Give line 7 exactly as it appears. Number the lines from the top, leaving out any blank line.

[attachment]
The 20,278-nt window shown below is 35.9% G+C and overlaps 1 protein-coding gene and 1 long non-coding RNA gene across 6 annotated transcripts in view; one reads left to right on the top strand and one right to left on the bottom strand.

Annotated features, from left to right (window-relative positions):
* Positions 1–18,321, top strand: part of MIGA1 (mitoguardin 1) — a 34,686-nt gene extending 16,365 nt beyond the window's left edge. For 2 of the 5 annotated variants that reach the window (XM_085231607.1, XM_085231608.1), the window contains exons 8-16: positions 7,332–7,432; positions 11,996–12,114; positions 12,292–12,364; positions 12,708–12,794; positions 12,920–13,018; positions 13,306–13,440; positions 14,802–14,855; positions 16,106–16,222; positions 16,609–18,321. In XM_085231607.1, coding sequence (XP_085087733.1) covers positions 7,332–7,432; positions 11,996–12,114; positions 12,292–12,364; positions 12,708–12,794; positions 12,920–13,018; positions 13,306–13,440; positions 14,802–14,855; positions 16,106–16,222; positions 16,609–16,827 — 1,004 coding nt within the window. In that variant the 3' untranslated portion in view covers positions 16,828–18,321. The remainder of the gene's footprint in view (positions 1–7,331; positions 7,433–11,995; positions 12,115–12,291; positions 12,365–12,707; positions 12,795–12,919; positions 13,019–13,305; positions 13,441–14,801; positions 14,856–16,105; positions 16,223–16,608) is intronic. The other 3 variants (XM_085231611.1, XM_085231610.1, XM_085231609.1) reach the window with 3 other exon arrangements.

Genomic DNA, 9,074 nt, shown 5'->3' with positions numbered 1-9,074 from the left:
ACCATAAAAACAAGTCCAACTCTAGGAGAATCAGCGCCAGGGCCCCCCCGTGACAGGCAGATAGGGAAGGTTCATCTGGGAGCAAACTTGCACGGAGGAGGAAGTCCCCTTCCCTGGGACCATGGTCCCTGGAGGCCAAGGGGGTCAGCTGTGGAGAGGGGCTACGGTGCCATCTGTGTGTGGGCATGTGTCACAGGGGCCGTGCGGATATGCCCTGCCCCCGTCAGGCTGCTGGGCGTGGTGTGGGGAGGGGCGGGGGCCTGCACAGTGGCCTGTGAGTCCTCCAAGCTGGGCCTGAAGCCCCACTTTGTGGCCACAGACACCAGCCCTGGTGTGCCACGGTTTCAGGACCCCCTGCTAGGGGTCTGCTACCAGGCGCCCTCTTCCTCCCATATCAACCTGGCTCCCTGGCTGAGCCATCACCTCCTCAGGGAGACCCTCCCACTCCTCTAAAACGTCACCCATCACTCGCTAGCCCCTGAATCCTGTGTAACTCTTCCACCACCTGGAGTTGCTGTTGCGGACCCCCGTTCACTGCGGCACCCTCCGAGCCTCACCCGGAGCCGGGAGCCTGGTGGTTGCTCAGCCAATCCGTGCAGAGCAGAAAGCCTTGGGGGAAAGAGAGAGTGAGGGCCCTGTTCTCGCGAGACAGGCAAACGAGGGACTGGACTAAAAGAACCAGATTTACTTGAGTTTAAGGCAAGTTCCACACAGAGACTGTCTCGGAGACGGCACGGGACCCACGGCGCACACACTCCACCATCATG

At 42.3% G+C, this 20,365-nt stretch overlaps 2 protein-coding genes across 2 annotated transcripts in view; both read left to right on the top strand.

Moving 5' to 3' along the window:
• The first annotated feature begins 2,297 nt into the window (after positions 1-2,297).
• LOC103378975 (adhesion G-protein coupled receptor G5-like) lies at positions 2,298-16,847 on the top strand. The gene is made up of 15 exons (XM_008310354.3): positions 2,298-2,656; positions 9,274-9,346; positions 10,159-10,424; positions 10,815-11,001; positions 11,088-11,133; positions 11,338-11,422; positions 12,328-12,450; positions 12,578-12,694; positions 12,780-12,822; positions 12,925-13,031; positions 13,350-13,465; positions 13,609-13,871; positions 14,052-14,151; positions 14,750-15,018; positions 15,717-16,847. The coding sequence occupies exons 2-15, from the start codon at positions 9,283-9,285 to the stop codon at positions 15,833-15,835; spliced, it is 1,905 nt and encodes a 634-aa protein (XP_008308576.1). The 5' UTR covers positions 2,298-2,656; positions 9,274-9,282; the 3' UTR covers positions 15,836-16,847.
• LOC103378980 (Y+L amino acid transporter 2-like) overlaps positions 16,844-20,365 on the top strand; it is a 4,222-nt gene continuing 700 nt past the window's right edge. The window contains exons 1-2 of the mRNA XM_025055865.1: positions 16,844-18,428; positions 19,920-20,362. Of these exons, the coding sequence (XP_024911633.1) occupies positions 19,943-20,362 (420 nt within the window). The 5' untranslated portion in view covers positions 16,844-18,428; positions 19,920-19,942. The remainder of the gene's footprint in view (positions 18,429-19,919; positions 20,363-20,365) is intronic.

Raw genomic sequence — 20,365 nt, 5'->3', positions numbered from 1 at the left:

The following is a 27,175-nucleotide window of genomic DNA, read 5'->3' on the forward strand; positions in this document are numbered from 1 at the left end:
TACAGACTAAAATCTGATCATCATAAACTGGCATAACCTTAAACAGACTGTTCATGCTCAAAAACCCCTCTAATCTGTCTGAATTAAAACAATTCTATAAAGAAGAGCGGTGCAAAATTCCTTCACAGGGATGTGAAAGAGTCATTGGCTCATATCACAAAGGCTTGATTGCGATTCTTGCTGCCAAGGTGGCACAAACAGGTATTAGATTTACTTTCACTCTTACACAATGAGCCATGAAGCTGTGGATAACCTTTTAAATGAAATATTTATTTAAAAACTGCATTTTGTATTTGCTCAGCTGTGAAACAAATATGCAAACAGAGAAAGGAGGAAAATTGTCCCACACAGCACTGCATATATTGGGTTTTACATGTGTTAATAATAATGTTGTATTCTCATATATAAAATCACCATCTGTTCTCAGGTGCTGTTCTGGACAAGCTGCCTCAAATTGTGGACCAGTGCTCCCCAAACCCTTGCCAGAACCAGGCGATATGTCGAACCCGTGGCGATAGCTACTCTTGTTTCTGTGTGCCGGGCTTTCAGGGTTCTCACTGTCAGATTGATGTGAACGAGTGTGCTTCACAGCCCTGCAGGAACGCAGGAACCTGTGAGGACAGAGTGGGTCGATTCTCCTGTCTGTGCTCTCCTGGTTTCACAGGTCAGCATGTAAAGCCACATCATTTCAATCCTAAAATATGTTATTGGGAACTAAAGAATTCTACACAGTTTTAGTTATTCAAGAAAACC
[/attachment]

Moving 5' to 3' along the window: